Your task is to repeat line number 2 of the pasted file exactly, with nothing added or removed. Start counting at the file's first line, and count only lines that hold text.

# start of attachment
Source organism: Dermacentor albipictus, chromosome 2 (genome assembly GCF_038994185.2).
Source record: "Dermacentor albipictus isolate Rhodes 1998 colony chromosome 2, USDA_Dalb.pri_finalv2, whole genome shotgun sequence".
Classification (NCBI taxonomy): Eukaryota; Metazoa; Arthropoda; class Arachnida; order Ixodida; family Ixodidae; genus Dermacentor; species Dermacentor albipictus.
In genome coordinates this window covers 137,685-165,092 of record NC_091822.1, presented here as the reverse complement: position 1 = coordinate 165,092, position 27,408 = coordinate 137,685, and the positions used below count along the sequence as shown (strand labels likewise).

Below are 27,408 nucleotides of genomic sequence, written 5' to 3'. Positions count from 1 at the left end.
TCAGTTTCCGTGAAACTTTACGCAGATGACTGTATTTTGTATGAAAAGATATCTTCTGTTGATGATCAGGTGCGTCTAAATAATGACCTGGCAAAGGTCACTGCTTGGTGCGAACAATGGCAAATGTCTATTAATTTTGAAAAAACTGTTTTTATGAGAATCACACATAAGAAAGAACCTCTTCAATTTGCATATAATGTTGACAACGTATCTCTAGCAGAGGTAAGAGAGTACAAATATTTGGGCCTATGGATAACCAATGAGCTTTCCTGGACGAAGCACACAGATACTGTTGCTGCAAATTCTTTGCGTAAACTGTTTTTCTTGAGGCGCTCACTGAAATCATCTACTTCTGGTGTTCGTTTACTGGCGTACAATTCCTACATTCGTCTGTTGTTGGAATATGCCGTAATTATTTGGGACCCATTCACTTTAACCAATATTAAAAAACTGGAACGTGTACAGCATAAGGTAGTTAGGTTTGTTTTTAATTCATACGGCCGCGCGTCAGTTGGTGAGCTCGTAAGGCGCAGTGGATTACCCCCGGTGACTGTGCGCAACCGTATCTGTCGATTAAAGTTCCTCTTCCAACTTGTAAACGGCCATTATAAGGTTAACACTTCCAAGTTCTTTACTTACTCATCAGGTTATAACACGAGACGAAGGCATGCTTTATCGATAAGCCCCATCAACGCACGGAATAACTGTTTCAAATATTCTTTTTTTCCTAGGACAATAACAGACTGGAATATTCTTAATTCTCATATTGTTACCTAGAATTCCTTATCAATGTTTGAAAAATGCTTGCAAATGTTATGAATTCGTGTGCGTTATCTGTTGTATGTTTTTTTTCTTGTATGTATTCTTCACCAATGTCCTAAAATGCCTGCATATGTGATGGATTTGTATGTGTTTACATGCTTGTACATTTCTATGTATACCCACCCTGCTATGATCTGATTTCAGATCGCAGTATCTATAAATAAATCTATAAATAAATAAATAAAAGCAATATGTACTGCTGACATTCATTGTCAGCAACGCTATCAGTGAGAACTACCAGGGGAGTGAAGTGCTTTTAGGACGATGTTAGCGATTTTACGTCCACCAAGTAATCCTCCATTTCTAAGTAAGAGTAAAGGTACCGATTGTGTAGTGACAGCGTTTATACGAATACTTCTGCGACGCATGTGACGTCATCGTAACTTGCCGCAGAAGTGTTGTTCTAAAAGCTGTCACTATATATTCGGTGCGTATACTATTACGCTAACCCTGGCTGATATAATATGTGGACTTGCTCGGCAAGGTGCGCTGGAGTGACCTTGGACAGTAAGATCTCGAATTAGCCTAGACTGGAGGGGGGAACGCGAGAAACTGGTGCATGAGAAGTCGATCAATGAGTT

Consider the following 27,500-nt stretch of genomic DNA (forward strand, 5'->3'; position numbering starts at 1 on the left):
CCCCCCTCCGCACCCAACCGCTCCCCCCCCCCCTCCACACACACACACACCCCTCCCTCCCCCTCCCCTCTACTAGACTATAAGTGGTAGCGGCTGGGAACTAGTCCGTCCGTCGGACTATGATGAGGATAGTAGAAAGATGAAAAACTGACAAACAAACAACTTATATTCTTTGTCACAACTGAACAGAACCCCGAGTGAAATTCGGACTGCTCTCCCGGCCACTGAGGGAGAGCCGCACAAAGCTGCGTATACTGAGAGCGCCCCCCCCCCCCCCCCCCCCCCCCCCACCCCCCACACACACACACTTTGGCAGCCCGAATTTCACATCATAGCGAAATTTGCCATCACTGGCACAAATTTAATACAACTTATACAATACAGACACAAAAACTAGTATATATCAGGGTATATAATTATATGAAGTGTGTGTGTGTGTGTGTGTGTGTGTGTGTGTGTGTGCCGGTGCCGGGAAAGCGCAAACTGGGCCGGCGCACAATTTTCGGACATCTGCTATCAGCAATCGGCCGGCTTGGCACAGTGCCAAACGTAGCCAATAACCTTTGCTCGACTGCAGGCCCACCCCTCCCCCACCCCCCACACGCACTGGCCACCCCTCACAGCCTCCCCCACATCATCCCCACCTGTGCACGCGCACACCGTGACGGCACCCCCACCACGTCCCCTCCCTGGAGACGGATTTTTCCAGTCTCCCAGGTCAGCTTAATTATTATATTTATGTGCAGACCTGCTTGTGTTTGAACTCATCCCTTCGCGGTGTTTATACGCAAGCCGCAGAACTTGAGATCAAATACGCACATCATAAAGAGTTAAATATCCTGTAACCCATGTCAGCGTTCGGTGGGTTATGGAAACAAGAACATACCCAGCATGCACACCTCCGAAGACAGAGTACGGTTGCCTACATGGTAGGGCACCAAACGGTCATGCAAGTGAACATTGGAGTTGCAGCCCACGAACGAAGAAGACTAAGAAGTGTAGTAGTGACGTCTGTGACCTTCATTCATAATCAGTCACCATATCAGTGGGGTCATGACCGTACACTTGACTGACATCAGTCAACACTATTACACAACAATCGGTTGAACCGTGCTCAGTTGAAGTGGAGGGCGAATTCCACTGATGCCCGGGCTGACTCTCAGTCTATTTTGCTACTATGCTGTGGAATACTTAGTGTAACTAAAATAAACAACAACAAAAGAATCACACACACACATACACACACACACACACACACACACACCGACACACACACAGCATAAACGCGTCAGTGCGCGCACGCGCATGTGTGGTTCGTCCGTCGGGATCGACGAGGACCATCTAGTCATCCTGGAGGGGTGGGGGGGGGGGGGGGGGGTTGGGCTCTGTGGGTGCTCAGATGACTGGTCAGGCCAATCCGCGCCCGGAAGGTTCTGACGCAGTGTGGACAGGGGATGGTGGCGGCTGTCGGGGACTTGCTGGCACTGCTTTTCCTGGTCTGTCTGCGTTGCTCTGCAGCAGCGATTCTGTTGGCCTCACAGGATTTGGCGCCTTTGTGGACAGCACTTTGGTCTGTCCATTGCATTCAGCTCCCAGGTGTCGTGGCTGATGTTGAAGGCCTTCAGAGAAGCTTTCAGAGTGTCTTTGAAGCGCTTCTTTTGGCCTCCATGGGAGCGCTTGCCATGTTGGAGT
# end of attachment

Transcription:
Source record: "Dermacentor albipictus isolate Rhodes 1998 colony chromosome 2, USDA_Dalb.pri_finalv2, whole genome shotgun sequence".